Affiliations: [a] School of Medicine, Trinity Biomedical Sciences Institute, Trinity College Dublin, Dublin, Ireland
| [b] Department of Physiology, School of Medicine, Trinity Biomedical Sciences Institute, Trinity College Dublin, Dublin, Ireland
Our Ladies Children’s Hospital, Crumlin, Dublin, Ireland
| [d] Department of Anatomy, School of Medicine, Trinity Biomedical Sciences Institute, Trinity College Dublin, Dublin, Ireland
Corresponding author: Neil Fleming, Department of Ana-tomy, School of Medicine, Trinity Biomedical Sciences Institute, Trinity College Dublin, Dublin, Ireland. E-mail: [email protected].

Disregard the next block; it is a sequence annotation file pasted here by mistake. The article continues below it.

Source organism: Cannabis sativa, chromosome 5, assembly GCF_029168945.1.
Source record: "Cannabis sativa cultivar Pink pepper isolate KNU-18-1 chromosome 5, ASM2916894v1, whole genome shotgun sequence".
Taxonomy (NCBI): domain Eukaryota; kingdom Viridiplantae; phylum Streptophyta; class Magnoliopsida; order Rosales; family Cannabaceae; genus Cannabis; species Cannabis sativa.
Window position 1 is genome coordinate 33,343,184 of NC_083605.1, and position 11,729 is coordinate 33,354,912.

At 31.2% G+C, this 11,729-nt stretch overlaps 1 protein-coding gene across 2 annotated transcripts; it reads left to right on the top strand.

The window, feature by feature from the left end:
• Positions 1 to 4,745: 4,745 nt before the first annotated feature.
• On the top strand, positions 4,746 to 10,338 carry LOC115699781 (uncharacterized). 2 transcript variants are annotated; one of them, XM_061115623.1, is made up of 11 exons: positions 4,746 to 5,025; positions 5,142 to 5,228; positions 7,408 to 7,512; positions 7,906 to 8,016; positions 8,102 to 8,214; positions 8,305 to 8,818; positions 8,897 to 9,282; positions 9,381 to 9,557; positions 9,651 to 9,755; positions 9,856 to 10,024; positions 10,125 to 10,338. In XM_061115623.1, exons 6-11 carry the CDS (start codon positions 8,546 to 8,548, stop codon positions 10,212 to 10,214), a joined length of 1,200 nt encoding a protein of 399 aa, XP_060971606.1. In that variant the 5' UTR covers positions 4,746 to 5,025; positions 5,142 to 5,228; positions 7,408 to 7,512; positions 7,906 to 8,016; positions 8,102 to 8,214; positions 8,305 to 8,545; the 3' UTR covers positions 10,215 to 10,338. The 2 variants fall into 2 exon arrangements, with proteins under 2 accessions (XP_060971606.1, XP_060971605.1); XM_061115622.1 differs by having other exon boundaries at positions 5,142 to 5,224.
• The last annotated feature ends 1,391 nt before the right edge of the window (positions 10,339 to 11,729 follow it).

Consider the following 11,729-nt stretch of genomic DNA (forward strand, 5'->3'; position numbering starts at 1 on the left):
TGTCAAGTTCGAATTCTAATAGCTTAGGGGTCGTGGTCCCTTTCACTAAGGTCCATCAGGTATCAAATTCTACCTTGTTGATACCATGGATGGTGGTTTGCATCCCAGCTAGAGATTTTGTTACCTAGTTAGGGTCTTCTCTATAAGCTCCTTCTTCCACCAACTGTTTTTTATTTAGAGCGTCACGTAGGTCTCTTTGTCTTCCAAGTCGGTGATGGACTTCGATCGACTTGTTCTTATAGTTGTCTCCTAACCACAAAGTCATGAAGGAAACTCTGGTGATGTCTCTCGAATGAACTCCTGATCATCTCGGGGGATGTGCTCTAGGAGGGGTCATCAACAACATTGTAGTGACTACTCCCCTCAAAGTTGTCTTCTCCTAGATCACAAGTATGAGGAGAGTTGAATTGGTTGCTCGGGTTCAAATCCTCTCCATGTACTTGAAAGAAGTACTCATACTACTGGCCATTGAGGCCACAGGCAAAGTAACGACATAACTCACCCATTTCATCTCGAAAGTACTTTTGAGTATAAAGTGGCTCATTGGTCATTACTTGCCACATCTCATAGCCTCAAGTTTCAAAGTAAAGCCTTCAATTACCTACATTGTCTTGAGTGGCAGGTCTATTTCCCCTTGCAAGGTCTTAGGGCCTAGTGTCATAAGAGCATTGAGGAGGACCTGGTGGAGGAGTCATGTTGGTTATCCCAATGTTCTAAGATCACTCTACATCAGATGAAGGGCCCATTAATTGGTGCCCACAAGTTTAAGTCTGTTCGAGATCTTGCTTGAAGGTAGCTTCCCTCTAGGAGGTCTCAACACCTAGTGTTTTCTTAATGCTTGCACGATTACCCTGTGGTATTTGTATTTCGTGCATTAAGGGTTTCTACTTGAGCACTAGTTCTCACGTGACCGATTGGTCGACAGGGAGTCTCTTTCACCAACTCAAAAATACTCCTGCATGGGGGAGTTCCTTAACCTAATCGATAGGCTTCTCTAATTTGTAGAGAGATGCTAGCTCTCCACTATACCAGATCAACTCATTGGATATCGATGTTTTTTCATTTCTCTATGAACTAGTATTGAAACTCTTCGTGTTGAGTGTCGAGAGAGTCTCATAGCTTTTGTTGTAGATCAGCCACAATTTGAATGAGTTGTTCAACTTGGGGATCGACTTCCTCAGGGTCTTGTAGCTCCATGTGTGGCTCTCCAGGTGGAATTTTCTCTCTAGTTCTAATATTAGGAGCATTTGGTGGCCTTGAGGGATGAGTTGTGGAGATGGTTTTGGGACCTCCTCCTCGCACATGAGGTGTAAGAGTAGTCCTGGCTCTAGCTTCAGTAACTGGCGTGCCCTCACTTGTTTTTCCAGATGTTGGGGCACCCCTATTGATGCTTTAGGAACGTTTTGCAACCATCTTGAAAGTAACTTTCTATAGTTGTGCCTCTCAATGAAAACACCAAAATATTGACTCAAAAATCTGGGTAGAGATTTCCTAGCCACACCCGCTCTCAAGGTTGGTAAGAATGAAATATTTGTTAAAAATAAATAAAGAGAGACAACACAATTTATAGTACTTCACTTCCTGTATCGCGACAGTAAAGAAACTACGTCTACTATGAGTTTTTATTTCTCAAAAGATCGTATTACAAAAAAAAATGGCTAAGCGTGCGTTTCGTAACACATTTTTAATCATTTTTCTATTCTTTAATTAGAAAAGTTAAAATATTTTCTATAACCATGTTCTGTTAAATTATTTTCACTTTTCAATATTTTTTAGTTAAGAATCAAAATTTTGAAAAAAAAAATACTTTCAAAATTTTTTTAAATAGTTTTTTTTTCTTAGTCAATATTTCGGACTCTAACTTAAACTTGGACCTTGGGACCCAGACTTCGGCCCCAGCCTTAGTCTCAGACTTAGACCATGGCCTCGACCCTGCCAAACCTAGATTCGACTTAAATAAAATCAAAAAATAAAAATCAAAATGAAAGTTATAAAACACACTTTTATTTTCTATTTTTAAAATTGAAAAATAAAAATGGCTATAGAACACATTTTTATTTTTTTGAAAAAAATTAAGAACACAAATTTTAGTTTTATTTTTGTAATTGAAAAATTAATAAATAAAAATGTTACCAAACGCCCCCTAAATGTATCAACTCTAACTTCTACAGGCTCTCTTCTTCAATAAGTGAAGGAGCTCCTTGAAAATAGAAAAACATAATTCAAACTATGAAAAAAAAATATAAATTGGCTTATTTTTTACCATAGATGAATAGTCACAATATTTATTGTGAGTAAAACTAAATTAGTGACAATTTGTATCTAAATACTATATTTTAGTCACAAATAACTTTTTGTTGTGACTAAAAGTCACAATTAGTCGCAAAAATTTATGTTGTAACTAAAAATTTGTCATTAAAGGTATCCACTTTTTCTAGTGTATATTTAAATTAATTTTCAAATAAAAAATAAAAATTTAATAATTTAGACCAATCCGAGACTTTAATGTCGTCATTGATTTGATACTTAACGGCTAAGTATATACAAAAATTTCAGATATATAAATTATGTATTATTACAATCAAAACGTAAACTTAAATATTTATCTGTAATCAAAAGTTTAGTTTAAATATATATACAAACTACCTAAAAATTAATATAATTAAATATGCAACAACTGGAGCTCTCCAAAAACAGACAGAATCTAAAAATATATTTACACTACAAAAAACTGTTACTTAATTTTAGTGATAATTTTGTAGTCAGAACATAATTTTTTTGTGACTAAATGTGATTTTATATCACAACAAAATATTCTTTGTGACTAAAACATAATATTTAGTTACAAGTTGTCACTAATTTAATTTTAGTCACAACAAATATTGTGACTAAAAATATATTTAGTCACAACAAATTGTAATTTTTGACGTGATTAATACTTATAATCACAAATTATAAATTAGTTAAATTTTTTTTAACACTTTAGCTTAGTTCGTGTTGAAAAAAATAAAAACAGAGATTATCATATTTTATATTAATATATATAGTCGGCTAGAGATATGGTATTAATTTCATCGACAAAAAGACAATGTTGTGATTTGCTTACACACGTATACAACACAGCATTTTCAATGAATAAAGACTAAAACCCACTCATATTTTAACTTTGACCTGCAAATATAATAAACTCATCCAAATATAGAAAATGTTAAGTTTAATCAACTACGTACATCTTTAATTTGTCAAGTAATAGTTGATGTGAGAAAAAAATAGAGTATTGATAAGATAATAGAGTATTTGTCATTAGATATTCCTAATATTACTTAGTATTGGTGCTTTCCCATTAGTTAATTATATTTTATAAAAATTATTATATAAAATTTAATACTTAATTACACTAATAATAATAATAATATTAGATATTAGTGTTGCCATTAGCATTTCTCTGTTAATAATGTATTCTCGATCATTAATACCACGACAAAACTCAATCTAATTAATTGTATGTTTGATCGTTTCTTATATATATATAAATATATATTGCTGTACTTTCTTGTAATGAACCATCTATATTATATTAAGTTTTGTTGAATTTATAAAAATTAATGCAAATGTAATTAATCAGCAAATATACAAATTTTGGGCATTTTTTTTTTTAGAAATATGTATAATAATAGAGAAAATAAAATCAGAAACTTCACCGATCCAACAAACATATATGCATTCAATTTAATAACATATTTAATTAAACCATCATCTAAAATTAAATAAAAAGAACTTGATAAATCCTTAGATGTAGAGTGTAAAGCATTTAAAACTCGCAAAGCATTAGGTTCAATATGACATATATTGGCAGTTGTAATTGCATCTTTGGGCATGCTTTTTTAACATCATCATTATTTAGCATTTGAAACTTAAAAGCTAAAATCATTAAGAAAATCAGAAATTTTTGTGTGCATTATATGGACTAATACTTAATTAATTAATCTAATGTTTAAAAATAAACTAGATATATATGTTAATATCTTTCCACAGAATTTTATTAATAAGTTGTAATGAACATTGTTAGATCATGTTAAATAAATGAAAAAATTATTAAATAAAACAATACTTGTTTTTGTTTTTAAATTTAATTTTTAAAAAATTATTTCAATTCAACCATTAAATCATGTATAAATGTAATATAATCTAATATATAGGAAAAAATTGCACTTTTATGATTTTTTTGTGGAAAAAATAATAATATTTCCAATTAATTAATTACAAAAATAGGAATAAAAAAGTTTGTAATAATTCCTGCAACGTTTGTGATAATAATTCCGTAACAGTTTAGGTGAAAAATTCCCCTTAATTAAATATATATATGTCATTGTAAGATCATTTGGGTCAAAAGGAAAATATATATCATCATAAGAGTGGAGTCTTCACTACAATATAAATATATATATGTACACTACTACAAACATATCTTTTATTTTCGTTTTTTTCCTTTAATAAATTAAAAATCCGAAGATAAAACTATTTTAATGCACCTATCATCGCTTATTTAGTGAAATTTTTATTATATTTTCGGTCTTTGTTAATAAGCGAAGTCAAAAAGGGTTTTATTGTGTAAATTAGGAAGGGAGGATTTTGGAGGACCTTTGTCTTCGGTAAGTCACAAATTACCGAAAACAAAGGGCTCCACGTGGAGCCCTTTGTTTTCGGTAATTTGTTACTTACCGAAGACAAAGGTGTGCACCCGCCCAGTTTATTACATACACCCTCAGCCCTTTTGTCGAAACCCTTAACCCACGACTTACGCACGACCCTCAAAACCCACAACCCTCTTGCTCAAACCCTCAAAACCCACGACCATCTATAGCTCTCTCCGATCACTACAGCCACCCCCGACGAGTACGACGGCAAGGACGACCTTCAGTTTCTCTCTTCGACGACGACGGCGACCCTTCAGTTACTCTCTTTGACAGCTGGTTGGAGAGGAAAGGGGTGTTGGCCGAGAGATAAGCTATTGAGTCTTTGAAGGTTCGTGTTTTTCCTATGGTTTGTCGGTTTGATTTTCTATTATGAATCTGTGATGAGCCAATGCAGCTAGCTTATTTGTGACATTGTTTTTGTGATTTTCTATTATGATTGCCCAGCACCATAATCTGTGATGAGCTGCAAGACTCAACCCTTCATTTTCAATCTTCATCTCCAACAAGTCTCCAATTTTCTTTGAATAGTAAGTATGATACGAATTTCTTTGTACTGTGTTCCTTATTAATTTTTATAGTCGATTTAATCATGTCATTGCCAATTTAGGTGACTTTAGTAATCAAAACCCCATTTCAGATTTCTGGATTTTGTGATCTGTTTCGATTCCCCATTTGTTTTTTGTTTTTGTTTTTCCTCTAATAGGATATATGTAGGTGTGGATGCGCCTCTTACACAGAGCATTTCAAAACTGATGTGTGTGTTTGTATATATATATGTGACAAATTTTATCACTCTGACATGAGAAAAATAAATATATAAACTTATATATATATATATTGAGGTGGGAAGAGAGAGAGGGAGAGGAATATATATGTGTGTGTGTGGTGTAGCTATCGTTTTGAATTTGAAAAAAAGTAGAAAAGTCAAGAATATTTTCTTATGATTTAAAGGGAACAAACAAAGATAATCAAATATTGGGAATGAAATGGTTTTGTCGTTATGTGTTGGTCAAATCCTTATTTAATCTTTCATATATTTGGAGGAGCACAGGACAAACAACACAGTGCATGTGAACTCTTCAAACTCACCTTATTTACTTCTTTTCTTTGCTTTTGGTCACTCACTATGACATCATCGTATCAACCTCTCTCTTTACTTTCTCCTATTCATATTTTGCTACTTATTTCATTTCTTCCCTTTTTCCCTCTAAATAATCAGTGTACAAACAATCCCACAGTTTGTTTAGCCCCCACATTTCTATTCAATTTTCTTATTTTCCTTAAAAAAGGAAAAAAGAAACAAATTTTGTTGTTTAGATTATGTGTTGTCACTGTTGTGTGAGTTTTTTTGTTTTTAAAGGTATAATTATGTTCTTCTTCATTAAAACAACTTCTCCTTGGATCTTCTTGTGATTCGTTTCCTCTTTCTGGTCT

Abstract: BACKGROUND:Little or no research currently exists investigating musculoskeletal strength, joint flexibility and cardiopulmonary capacity post-operative adolescent idiopathic scoliosis (AIS) patients. PURPOSE:To explore if AIS patients following spinal fusion surgery have deficiencies in strength, endurance joint flexibility and pulmonary capacity (>12-month post-operative) compared to a matched sample of the general population. METHODS:This retrospective case control study; AIS group (n = 20) and control group (n = 20) matched for gender, age and anthropometrics. Participants underwent standardised tests to establish pulmonary capacity via spirometry, upper and lower limb strength via manual muscle testing, upper and lower limb endurance via press-up and wall squat tests and joint flexibility via manual goniometry. Within session reliability and reproducibility of variables were assessed. RESULTS:No significant differences between AIS and control cohorts were identified for mass (57.1±9.0 vs. 62.8±9.0kg), height (164.7±6.3 vs. 165.6±6.0cm) or BMI (21.2±4.0 vs. 22.9±2.7). Pulmonary and musculoskeletal deficiencies in the AIS cohort were identified, including significantly lower forced vital capacity (FVC; 2.6±0.5 vs. 3.3±0.5L, P < 0.001) and forced expiratory volume in 1 second (FEV1, 2.8±0.6 vs. 3.3±0.5L, P < 0.001); restrictions in shoulder flexion (P < 0.01) and internal rotation (P < 0.001) weaker bilateral pinch grip (P < 0.01) and bilateral hip adductor strength (P < 0.01). CONCLUSION:The results highlight that AIS patients still have major pulmonary and musculoskeletal impairments over a year after spinal fusion surgery. Clinicians should consider periodic assessment of pulmonary and musculoskeletal function with comparison to these age-matched reference values in order to improve the post-operative rehabilitation process.